Andreas Diefenbach, Managing Partner of PHOENIX, was keynote speaker at the Designblok in Prague as well as guest lecture in the Department of Architecture at the Technical University (CTU), Prague. Extracts from his lectures can be found here >>>
ESSENTIAL MINIMALISM. Welcome to the abstract world of designing authenticity – a world of individuality as a common sense of standardization.
"What do individualization and standardization mean to us today? And what challenges and opportunities arise for designing a new product experience? Perhaps the key is having both: common sense as a standard, and individuality as a must.
Bauhaus shaped standardization and the attitude “form follows function” 100 years ago. The idea of form following function goes back to the American Louis H. Sullivan, the main representative of the Chicago School. Louis H. Sullivan was regarded as one of the first great high-rise architects, and he famously stated: “It is the law of all organic and inorganic, all physical and metaphysical, all human and superhuman things, all genuine manifestations of the head, the heart and the soul that life is recognizable in its expression, that form always follows function.”
We have certainly BUILT in the circle of competence from 1919 into our practice today in 2019, in which we regard HUMANS as individuals in cultural, environmental, and ecological spheres as a central element of our everyday work. And in this framework we call our vision simply, SMART LIVING. Through this, we pride ourselves in the knowledge of construction, engineering, and materials that are going to be completed with dignity and with a deep debate around humanity. In the age of the artificial, the natural becomes exponentially more important for the agenda of mankind. However, this poses bigger questions of how do assembly line products fit in with the desire for individualization, 100 years later, now in the 21st century?
We need to think of systems and intersections of constants and variables, or perhaps of parts of products which have to be worth preserving, and with proportions of flexible elements. With which, when adjusting the product to the context and individual taste, product family AXOR MyEdition is an excellent example of these theories, especially for how thinking is timeless. Yet with an individual product that’s been designed aesthetically, and without a doubt in an authentically sustainable way.
Innovation and design have always been based on the principle of differentiation. The cultivation of the world is advancing, it is full of comparable things. A large part of our work therefore deals with the desire for difference, difference in the better? Difference in perhaps the format of simply less and better in the way we design, do we think this is a lot to ask for? What is certainly expected more and more is not the normal, but the truly special. The hopes of many people are not attached to the standardized, but to the unique – the singular.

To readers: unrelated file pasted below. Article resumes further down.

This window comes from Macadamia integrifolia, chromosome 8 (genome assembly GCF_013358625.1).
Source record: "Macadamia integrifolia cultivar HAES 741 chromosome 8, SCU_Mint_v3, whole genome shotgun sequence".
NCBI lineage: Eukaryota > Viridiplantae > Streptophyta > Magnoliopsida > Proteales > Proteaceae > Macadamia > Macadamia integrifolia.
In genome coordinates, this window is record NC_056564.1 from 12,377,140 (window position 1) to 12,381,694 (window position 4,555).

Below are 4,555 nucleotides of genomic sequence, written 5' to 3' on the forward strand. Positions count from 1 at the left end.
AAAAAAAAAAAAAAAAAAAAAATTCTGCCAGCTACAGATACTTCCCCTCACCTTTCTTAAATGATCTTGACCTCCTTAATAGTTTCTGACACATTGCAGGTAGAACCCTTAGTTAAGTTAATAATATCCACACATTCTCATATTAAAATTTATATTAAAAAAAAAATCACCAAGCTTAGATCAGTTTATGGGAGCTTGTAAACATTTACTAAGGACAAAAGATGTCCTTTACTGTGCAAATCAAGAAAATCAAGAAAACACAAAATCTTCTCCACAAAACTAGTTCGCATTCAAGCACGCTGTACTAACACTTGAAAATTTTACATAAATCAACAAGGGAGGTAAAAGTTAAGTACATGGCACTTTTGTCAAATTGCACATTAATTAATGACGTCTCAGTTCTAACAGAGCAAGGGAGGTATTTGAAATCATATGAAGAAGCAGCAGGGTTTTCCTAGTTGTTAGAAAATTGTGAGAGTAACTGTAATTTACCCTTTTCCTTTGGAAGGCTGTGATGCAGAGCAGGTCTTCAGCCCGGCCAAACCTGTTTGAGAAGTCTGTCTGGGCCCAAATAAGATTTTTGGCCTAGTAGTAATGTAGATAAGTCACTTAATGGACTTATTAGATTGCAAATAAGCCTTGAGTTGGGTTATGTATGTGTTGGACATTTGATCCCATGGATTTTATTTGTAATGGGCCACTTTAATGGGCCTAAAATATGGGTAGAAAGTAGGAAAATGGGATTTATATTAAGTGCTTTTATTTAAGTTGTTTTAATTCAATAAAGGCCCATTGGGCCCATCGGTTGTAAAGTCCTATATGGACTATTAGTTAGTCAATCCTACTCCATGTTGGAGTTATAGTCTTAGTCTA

Reduction and perfection in PHOENIX perspective have always been the main goals for both craftsmen and inventors because avoiding the irrelevant means emphasizing the important. In this aspect we want to achieve the maximum level of expressivity with minimal expression. We try to balance the visual, the tactile, and the sensual to create an unusual but harmonious experience. We bridge the masculine and the feminine with an obsessive attention to detail. We are working with nuances and not with colours. This in many ways is what we mean by ESSENTIAL MINIMALISM. Living a life based on essentials is less about minimalism and more about celebrating what we value most, as our personal relationship to products gives them significance, an essence that goes beyond their physical properties.
Human needs are increasingly no longer satisfied by form and function, but by multi-sensory experiences and individual meaning. Physical health is developing into mental, pure function into meaning. Significant moments get deeply engrained into our memory and coalesce into a unique identification with the product and the brand, which is not stimulated top-down by advertising, but rather bottom-up from the sum of everyday moments of interaction with the product, the service, or a community within a constantly changing context.
For both material goods and services, the mass production of uniform goods is replaced by experiences and things that are not the same nor identical for everyone, but which simply want to be unique. The emancipated consumer in the post-growth era develops a differentiating sensibility towards standard products. A case in point: bread and water are tasted and savoured in ways that used to be reserved for wine connoisseurs. The trend towards individualization will drive change in the economy and in society, especially in terms of sustainability. If we want to design authenticity, we need to understand what makes an experience meaningful for human beings – as it were: looking at the future in the rear-view mirror. We need to empathize with the individual, we need to know who they truly are, where they come from, what they need, expect, and wish for. Designing authenticity means designing essentials with the possibility of individualization, especially to fight against time in order to keep the product relevant for as long as possible." ... Abstract from Lecture by Andreas Diefenbach.